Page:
JT: I wrote the movie at Warren's invitation. It was commissioned in 1984. It's the first time I took a job like that and I did it because Bugsy is a character I would have been happy to write anyway and because I love Warren and I've always been eager to write and direct him in something. I delivered the script about six years late and made The Pick-up Artist and The Big Bang while I was writing it. My assumption all along was that I would be directing him in this.
SR: Why the six-year delay?
JT: I knew that if I stayed with Bugsy religiously, let him grow into me, didn't look at it as an assignment that had to be delivered for better or worse, that I would end up with much more. I immersed myself in research on Bugsy. I'd just sit for hours in Bugsy's suite at the Flamingo Hotel. I read everything I could get my hands on, except, ironically, the biography of Bugsy that Beatty owned. I read two pages of it that were so poorly written, I thought it would discourage me in a world where I'm encouraged and excited. Most of all, I looked inside myself for an understanding of the psychology of what he did--he became one of the most successful gangsters in New York, gave it up, went out to L.A. because he was infatuated with Hollywood, became a kind of quasi-outlaw star, then gave that up and went back to his gangster friends in N.Y. to get money from them to build a hotel which, in his mind, was a city in the middle of the desert. That requires a kind of madness, a kind of megalomania, a kind of artist's vanity that any writer-director would recognize as a kindred spirit. It's turned out to be a movie unlike any studio picture ever dreamed of. Dark film though it is, it is absolutely hilarious. People are going to be astounded by Beatty in this movie. He's a complete psycho.
SR: How was it that Barry Levinson, not you, got to direct your close pal Beatty?
JT: Warren has a theory of moviemaking which goes: Three intelligences are always better than two in controlling a movie. Warren, when he wants to get his way, always does. Unbeknownst to me, he had approached Barry, who had offered him Tin Men earlier. He liked that Barry had been very good with the actors. And I would not underestimate the sheer power in deal-making with Barry's name along. For Warren to go to Tri-Star and say he wants X million dollars and here's the script by Jim Toback, I'm going to star, and Toback is going to direct, is not going to bring the same degree of enthusiasm, to put it mildly, as when the director of two of the biggest moneymaking films of all time is directing.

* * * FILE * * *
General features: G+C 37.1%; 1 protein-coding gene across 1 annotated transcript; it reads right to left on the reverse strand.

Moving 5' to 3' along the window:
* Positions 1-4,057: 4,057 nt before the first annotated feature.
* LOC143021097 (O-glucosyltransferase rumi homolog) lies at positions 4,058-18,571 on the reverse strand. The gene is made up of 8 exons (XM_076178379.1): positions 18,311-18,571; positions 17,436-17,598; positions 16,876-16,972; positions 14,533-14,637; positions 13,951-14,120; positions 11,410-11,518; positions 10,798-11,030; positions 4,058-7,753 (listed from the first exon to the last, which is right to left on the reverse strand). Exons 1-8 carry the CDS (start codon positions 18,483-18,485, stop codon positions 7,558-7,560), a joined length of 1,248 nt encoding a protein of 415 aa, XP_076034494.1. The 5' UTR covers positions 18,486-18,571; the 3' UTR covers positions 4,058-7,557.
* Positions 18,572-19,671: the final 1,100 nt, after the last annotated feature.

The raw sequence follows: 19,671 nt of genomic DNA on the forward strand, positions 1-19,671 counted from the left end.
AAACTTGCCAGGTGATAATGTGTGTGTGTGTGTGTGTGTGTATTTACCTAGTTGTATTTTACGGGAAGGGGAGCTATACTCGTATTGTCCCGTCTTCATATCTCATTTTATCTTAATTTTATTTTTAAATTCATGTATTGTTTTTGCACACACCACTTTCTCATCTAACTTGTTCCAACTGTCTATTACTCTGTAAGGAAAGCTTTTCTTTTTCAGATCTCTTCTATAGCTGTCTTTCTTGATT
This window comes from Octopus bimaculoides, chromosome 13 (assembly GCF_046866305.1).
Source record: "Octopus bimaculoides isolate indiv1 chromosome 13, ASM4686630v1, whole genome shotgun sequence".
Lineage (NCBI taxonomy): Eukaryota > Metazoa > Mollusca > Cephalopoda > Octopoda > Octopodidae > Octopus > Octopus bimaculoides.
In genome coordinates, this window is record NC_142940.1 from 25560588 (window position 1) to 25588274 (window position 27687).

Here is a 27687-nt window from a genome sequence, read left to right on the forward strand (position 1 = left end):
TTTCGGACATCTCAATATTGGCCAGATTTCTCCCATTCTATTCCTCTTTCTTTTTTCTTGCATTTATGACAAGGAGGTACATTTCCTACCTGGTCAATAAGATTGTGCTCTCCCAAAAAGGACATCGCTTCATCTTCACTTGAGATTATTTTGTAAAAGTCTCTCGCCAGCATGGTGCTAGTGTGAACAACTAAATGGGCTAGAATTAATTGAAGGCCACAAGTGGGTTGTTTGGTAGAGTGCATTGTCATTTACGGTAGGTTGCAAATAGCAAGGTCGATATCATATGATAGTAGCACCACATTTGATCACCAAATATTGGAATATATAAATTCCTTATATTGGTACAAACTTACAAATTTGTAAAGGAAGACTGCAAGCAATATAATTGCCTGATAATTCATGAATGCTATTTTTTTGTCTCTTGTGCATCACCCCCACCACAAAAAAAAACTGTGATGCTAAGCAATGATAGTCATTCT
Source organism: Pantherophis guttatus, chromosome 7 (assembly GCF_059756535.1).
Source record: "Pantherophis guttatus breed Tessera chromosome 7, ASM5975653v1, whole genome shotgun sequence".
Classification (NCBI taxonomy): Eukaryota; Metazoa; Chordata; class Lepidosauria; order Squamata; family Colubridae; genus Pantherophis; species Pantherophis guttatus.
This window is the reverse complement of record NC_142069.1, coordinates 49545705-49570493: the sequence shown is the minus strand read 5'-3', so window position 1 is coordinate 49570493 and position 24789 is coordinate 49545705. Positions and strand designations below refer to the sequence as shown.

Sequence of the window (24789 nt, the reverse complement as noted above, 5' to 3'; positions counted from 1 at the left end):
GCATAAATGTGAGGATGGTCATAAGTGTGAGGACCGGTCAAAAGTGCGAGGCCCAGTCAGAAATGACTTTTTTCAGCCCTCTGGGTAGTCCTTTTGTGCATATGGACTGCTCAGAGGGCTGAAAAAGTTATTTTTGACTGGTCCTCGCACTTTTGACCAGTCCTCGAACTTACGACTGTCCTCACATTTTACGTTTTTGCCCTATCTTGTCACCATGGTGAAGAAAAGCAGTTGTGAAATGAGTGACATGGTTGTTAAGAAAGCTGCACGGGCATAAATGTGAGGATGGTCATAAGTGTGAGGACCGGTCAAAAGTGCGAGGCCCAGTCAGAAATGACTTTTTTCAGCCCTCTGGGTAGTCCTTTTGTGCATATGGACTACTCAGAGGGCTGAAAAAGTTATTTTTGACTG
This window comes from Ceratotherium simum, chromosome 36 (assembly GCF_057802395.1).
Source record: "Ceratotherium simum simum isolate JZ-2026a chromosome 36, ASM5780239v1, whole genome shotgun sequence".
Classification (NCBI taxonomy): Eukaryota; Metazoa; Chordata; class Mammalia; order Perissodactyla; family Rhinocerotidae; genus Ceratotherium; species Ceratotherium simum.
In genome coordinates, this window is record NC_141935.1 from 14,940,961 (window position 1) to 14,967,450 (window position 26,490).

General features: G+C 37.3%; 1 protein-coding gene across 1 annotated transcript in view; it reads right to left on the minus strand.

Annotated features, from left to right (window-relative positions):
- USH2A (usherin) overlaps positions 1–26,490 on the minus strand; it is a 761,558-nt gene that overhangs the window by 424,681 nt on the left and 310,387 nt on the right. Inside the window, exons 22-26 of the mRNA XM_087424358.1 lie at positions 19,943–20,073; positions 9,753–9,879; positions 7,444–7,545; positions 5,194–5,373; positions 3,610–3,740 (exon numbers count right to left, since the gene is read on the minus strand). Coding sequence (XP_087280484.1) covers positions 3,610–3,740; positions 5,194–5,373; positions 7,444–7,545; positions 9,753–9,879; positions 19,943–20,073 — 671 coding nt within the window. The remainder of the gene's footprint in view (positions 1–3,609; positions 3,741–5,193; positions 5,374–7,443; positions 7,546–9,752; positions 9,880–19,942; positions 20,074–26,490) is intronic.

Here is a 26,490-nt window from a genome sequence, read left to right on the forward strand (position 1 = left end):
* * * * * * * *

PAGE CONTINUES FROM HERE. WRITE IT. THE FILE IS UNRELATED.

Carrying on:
SR: You don't strike me as someone who would just step aside.
JT: My initial response was to just disappear from the process. Let them find another third intelligence. I was so physically joined to the script that it would have been appalling to me emotionally to let it go and not know what was going on. After I thought about it for awhile, I thought: I can always leave if it's not working out. At first, I don't think Barry was thrilled with the idea of having the writer present throughout shooting. I was there every day. But what came about--on this tremendously huge, difficult movie--was an incredibly fortuitous collaboration in which everybody was feeding everybody all the time.
SR: PBS recently showed The Big Bang, your 1990 quasi-documentary. Christmas brings Bugsy. But your press--especially in the last year--suggests a guy who doesn't work more because he's compulsively cruising for sex.